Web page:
Oct. 2023
Postponing climate action leads to bigger increases in global temperature rise - Prof. Jim Skea, chair of the Intergovernmental Panel on Climate Change (IPCC)
“What determines global warming is not the timing of net zero, but the pathway by which you get there. It is the cumulative emissions of carbon dioxide over time that are the main factor.
“The longer you put off action, the greater will be the cumulative CO2 emissions that have gone into the atmosphere, and therefore the higher the level of the warming. That’s the global point.”
“Every fraction of a degree matters”, Skea says, emphasising both “urgency and agency” in terms of climate action. “The situation we are in is urgent, we are in dire circumstances. But we can also do something about it if we choose to do so.”


Fossils fuels at the heart of the planetary environmental crisis: UN experts
by OHCHR, Amnesty, HRW, agencies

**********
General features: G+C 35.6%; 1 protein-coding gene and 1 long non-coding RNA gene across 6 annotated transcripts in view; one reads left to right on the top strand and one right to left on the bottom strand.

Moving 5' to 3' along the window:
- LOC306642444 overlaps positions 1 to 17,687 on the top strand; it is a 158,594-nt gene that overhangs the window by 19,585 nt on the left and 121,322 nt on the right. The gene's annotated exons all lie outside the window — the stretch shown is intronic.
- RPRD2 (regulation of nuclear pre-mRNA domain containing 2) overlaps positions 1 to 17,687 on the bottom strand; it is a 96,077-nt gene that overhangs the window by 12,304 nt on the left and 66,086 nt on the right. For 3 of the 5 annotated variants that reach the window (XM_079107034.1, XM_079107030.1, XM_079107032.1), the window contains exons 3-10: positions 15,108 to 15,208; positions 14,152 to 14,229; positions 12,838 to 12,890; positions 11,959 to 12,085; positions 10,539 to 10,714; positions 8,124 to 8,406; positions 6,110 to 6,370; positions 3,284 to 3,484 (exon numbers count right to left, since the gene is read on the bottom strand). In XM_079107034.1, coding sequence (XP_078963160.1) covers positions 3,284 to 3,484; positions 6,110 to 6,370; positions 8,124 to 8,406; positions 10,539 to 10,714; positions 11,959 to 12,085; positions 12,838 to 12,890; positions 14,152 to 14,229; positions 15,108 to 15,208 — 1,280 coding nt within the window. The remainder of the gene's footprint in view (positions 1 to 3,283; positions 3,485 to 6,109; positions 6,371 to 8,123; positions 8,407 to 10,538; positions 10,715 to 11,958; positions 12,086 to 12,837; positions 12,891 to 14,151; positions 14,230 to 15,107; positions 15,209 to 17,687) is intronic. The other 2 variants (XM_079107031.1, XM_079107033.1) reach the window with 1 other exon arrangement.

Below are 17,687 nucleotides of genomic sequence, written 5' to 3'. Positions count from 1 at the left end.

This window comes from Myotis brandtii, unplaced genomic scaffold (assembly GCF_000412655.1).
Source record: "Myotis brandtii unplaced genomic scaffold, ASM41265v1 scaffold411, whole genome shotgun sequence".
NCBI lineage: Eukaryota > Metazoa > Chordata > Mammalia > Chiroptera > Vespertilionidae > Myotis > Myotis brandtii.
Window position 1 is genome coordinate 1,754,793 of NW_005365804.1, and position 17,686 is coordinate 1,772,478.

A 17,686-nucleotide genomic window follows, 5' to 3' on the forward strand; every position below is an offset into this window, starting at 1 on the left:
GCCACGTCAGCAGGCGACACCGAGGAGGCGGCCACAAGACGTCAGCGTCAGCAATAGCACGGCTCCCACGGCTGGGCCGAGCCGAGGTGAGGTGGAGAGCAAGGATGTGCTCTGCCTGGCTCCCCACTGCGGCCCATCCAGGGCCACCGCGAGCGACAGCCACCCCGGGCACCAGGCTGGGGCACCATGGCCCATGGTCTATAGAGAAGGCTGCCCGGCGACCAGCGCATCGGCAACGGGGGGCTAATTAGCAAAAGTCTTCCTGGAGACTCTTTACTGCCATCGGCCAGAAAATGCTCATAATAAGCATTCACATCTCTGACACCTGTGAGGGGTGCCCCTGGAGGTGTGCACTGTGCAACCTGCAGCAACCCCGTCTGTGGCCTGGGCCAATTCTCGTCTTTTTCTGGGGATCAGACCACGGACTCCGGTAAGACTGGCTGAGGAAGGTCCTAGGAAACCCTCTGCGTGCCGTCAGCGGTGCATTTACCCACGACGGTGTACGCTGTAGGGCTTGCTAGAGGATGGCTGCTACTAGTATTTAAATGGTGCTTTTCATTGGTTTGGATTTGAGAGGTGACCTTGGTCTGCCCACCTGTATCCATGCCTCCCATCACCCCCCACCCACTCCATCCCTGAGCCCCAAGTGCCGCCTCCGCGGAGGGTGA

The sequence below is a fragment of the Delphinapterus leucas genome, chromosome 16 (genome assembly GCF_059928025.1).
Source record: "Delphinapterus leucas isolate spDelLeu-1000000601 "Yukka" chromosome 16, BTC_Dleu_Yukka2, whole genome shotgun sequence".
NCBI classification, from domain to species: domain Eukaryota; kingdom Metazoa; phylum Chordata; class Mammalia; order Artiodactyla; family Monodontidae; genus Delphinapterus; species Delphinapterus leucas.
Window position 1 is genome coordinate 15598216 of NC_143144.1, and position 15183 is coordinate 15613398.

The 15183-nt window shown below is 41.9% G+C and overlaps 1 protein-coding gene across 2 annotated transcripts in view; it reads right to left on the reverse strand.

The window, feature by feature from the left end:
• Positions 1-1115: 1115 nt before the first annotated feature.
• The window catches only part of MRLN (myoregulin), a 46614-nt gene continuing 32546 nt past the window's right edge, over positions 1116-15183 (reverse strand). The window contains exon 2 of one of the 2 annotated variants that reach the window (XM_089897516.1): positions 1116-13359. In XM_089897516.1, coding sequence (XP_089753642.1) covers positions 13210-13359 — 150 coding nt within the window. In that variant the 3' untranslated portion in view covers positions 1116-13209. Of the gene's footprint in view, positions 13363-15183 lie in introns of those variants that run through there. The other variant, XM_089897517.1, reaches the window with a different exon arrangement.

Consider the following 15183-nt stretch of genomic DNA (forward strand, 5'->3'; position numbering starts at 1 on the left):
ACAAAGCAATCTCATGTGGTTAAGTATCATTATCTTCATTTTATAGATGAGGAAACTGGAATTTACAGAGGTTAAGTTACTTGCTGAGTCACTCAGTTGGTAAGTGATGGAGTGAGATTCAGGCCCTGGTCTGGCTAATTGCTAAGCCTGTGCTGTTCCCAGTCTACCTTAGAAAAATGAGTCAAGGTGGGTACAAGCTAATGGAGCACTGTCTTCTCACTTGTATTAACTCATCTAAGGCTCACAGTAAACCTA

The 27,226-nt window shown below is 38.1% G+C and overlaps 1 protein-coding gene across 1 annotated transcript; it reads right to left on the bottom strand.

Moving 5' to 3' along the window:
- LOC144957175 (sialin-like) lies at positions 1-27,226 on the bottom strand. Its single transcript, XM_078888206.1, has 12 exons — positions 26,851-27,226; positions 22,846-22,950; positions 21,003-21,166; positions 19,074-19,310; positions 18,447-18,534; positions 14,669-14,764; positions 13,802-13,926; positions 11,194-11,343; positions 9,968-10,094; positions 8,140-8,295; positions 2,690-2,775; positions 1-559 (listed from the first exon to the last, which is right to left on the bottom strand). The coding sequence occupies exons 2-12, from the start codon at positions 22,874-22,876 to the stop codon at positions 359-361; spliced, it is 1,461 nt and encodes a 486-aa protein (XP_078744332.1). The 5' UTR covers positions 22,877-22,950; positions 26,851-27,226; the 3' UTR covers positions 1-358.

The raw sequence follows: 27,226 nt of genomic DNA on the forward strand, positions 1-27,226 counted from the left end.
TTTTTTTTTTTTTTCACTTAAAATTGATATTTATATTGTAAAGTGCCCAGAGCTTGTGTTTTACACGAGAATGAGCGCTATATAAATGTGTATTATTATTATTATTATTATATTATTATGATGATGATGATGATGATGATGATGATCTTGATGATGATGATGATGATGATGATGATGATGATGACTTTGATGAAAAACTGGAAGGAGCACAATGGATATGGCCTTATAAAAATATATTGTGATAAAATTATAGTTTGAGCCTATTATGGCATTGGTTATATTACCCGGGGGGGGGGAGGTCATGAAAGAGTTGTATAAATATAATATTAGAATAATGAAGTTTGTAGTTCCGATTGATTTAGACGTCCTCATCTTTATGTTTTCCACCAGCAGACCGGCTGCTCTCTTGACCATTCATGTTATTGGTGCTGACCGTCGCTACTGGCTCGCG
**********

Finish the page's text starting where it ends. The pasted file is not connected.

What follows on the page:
Nov. 2023
As COP28 begins, UN human rights experts urged States to accelerate the just and equitable phase out of fossil fuels, warning about the immense magnitude of their negative human rights impacts. They issued the following statement:
“Fossil fuels are the largest source of greenhouse gas emissions, which have unequivocally caused the climate crisis.
This year records were broken with global CO2-equivalent emissions reaching 57.4 gigatons and close to 90 days with global temperature increases exceeding 1.5°C in recent months, placing the Paris Agreement commitment of limiting warming to 1.5°C in grave jeopardy.